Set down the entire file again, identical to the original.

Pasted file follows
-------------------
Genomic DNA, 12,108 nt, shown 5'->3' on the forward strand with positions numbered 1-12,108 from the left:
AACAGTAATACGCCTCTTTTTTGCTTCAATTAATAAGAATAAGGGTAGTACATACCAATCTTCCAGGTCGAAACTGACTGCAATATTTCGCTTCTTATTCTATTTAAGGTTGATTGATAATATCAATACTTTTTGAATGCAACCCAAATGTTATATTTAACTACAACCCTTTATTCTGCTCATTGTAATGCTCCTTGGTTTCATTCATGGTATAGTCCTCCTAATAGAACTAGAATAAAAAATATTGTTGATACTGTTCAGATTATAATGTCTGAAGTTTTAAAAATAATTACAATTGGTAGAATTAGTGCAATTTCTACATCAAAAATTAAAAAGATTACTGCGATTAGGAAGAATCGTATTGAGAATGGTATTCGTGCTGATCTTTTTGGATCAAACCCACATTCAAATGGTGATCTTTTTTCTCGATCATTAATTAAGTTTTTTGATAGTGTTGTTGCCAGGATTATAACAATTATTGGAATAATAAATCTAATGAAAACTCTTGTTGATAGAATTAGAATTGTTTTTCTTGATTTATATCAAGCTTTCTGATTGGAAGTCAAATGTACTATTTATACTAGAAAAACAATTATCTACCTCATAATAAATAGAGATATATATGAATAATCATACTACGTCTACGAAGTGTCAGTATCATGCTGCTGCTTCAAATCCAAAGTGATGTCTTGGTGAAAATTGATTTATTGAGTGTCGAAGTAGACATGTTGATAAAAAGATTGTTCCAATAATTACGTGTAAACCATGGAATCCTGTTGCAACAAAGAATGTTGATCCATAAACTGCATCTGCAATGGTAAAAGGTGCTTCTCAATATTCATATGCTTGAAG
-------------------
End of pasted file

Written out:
Genomic DNA, 12,108 nt, shown 5'->3' on the forward strand with positions numbered 1-12,108 from the left:
AACAGTAATACGCCTCTTTTTTGCTTCAATTAATAAGAATAAGGGTAGTACATACCAATCTTCCAGGTCGAAACTGACTGCAATATTTCGCTTCTTATTCTATTTAAGGTTGATTGATAATATCAATACTTTTTGAATGCAACCCAAATGTTATATTTAACTACAACCCTTTATTCTGCTCATTGTAATGCTCCTTGGTTTCATTCATGGTATAGTCCTCCTAATAGAACTAGAATAAAAAATATTGTTGATACTGTTCAGATTATAATGTCTGAAGTTTTAAAAATAATTACAATTGGTAGAATTAGTGCAATTTCTACATCAAAAATTAAAAAGATTACTGCGATTAGGAAGAATCGTATTGAGAATGGTATTCGTGCTGATCTTTTTGGATCAAACCCACATTCAAATGGTGATCTTTTTTCTCGATCATTAATTAAGTTTTTTGATAGTGTTGTTGCCAGGATTATAACAATTATTGGAATAATAAATCTAATGAAAACTCTTGTTGATAGAATTAGAATTGTTTTTCTTGATTTATATCAAGCTTTCTGATTGGAAGTCAAATGTACTATTTATACTAGAAAAACAATTATCTACCTCATAATAAATAGAGATATATATGAATAATCATACTACGTCTACGAAGTGTCAGTATCATGCTGCTGCTTCAAATCCAAAGTGATGTCTTGGTGAAAATTGATTTATTGAGTGTCGAAGTAGACATGTTGATAAAAAGATTGTTCCAATAATTACGTGTAAACCATGGAATCCTGTTGCAACAAAGAATGTTGATCCATAAACTGCATCTGCAATGGTAAAAGGTGCTTCTCAATATTCATATGCTTGAAG